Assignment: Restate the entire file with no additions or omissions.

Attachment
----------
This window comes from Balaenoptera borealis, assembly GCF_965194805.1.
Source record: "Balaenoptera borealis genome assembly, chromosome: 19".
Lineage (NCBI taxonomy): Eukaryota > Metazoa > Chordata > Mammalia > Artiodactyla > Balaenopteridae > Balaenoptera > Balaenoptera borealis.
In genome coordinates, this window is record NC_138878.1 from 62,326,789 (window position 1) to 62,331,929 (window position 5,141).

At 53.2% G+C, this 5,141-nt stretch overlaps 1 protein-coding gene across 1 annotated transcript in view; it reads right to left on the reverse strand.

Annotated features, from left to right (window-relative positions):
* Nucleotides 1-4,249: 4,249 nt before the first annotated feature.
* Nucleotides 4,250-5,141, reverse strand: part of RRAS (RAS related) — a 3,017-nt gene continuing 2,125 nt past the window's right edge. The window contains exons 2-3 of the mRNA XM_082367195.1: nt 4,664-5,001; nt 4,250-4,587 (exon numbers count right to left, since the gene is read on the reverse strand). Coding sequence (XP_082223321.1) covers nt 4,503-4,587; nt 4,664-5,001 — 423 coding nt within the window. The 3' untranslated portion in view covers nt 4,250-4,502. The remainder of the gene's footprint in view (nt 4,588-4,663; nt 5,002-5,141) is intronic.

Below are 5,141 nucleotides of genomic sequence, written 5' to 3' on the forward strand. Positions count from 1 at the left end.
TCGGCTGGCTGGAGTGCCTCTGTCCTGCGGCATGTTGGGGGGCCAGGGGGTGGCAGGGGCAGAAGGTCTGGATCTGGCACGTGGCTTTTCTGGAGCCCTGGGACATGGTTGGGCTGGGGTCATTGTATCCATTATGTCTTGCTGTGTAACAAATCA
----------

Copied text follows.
This window comes from Balaenoptera borealis, assembly GCF_965194805.1.
Source record: "Balaenoptera borealis genome assembly, chromosome: 19".
Lineage (NCBI taxonomy): Eukaryota > Metazoa > Chordata > Mammalia > Artiodactyla > Balaenopteridae > Balaenoptera > Balaenoptera borealis.
In genome coordinates, this window is record NC_138878.1 from 62,326,789 (window position 1) to 62,331,929 (window position 5,141).

At 53.2% G+C, this 5,141-nt stretch overlaps 1 protein-coding gene across 1 annotated transcript in view; it reads right to left on the reverse strand.

Annotated features, from left to right (window-relative positions):
* Nucleotides 1-4,249: 4,249 nt before the first annotated feature.
* Nucleotides 4,250-5,141, reverse strand: part of RRAS (RAS related) — a 3,017-nt gene continuing 2,125 nt past the window's right edge. The window contains exons 2-3 of the mRNA XM_082367195.1: nt 4,664-5,001; nt 4,250-4,587 (exon numbers count right to left, since the gene is read on the reverse strand). Coding sequence (XP_082223321.1) covers nt 4,503-4,587; nt 4,664-5,001 — 423 coding nt within the window. The 3' untranslated portion in view covers nt 4,250-4,502. The remainder of the gene's footprint in view (nt 4,588-4,663; nt 5,002-5,141) is intronic.

Below are 5,141 nucleotides of genomic sequence, written 5' to 3' on the forward strand. Positions count from 1 at the left end.
TCGGCTGGCTGGAGTGCCTCTGTCCTGCGGCATGTTGGGGGGCCAGGGGGTGGCAGGGGCAGAAGGTCTGGATCTGGCACGTGGCTTTTCTGGAGCCCTGGGACATGGTTGGGCTGGGGTCATTGTATCCATTATGTCTTGCTGTGTAACAAATCA